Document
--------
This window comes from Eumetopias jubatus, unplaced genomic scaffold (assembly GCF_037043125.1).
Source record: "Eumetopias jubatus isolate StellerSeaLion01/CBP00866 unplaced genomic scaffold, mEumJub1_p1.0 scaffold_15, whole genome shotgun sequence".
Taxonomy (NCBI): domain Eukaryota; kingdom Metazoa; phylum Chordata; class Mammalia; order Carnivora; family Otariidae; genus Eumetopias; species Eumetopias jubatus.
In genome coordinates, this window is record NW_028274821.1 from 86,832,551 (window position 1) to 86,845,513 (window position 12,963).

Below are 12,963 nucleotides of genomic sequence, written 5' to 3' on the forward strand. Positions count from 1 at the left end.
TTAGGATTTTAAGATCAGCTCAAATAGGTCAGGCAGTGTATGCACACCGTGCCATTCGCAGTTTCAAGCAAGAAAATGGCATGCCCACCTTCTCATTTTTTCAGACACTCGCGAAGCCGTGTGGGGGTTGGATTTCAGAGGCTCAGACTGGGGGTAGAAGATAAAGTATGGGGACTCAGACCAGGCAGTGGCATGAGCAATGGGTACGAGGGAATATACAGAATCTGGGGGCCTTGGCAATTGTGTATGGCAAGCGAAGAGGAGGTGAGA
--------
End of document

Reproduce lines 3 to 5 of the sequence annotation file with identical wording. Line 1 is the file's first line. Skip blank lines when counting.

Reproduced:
Taxonomy (NCBI): domain Eukaryota; kingdom Metazoa; phylum Chordata; class Mammalia; order Carnivora; family Otariidae; genus Eumetopias; species Eumetopias jubatus.
In genome coordinates, this window is record NW_028274821.1 from 86,832,551 (window position 1) to 86,845,513 (window position 12,963).

Below are 12,963 nucleotides of genomic sequence, written 5' to 3' on the forward strand. Positions count from 1 at the left end.